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WHEN on your departure for Gaul you called at my house, as was natural from our close connexion and the great courtesy you have always shewn to me, I spoke to you about the land in Gaul which paid rent to the municipal town of Atella; and I indicated to you how warmly interested I was in the welfare of that town. Since your departure, however; as a question has arisen as to a matter of great importance to this most respectable town-very closely connected with me—and as to the performance of a duty on my part, I thought I ought to write to you in more explicit terms. I am quite aware, however, of the nature of the circumstances' and the limits of your power, and clearly understand that what Caesar has assigned to you is the transaction of a certain business, not the exercise of judicial powers. 1 Therefore I only ask of you as much as I think that you have both the power and the will to do for my sake. And to begin with I would have you consider—what is the fact—that the whole wealth of the town consists of that rent, while in the present state of affairs it is hard-pressed by very serious burdens, and is labouring under the greatest difficulties. Although this seems to be a misfortune common to many others, I assure you that certain special calamities have befallen this particular municipality, which I don't specify for fear that, while bewailing the miseries of my own connexions. I should seem to be casting a reflexion upon certain persons upon whom I have no wish to do so. Accordingly, if I had' not had a strong hope of our being able to secure the approval of Gaius Caesar for the plea of this town, there would have been no reason for my making an effort at this time to secure any favour from you. But because I feel sure that he will take into consideration both the respectability of the town and the justice of its case, and also its good disposition towards himself, I have not hesitated to urge upon you to reserve this cause for his decision. This request I should nevertheless have made to you if I had never heard of your having done anything of the sort; yet I did conceive a stronger hope of gaining my request when I was told that the people of Regium had obtained the same favour from you. Although these latter have a certain connexion with you, yet your affection for me compels me to hope that the indulgence you extend to your own friends you will also extend to mine: especially as these are the only ones for whom I prefer the request, whereas I have a considerable number of connexions who are in a similarly hard case. Though I think you believe that I am not doing this without good reason, and am not influenced by a frivolous and selfish motive in preferring this request, yet I would have you believe my definite assertion, that I owe a very great deal to this municipality, and that there has been no time either of my prosperity or adversity in which its zeal for my service has not been displayed in a remarkable manner. Wherefore again and again, in the name of our close union and of your unbroken and eminent affection for me, I ask and implore this of you with no common earnestness. Since you understand that the fortunes of a town are involved, which is very closely connected with me by ties of relationship, interchange of services and affection, do, if we obtain from Caesar what we hope, allow us to consider that we have obtained it by your kindness. But if we do not,. instead of that allow us to consider that at least you have done your best to enable us to obtain it. By doing this you will not only have greatly obliged me, but by a signal service you will have bound to yourself and your family men of the highest character, a number of the most honourable as well as the most grateful people, eminently worthy of being connected with you.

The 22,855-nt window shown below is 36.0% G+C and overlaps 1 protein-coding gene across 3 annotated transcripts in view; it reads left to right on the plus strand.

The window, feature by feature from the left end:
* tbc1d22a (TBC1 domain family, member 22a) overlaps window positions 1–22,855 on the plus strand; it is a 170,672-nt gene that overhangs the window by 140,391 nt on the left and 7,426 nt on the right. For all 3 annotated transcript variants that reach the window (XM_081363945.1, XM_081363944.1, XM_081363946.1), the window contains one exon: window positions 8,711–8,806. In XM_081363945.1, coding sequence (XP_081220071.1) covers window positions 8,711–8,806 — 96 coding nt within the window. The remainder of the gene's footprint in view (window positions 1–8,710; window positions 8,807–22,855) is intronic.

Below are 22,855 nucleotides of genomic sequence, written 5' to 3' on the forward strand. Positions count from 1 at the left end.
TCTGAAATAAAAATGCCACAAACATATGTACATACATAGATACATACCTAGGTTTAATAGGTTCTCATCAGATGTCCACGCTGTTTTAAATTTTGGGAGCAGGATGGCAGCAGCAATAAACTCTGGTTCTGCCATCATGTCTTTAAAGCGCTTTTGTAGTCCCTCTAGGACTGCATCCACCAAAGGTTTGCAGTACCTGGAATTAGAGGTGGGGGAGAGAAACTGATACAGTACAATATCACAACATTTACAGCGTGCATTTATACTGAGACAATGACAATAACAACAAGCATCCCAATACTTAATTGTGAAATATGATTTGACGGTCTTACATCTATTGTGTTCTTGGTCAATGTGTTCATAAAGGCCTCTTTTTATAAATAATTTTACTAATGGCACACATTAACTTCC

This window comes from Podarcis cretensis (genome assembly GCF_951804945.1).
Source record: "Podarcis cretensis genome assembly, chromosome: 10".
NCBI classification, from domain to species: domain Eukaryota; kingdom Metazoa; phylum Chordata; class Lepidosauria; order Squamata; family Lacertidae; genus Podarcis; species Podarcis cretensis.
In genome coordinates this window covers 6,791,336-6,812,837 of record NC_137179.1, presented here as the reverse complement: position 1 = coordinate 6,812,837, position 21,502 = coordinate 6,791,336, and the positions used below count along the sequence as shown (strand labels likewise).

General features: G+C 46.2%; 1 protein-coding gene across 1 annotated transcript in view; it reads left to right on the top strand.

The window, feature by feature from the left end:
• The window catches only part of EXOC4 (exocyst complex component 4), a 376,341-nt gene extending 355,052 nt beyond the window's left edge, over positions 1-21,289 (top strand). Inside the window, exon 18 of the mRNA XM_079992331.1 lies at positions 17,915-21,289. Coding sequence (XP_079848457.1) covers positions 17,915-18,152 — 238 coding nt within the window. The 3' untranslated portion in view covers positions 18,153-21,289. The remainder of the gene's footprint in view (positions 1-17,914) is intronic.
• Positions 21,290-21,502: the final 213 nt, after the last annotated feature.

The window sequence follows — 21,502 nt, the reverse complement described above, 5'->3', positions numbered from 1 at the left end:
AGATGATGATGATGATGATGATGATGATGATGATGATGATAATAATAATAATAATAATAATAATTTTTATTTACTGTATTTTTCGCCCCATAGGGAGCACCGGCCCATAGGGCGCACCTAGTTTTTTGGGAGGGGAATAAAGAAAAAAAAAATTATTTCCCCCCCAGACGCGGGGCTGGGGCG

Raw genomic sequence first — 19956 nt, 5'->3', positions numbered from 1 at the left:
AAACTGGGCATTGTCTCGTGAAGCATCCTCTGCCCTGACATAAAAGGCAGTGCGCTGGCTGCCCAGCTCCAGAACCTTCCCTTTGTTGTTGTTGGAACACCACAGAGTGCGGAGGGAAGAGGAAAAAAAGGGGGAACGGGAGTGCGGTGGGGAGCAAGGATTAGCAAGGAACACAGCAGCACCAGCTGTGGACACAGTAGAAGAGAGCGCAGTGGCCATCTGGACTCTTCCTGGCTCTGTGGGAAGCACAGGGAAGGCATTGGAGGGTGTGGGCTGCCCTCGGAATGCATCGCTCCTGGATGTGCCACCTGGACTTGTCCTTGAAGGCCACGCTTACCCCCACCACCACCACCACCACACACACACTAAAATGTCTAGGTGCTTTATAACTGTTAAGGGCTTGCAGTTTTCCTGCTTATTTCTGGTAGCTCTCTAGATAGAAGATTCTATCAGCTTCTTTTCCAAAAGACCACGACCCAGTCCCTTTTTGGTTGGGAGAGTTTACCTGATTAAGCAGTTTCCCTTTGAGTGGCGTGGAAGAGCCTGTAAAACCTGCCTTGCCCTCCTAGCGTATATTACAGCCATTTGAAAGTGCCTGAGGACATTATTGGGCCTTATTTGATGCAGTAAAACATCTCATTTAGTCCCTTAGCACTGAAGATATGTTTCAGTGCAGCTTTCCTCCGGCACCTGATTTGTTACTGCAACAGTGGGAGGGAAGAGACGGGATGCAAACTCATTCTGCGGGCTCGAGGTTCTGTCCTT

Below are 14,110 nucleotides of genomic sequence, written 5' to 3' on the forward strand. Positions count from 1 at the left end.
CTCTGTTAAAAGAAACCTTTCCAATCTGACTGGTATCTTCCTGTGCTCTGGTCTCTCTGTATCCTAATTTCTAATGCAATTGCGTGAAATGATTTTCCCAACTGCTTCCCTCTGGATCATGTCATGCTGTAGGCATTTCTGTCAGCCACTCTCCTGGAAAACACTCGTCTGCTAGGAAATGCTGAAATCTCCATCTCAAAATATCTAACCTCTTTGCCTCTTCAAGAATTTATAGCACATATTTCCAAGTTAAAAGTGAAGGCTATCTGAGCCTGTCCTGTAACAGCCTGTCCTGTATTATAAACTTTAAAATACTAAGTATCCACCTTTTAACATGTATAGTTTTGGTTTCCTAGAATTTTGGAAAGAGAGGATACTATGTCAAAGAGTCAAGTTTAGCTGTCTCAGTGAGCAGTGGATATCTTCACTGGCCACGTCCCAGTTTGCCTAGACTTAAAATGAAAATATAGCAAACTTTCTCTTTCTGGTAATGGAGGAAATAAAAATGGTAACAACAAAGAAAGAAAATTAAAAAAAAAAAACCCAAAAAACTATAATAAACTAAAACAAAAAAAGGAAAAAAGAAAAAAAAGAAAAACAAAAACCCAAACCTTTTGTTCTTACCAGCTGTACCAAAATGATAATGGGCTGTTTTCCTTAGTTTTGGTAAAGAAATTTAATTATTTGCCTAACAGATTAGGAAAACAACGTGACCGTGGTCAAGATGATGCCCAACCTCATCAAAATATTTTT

1 That is, Caesar has commissioned him to divide certain lands, not to decide which are to be divided.

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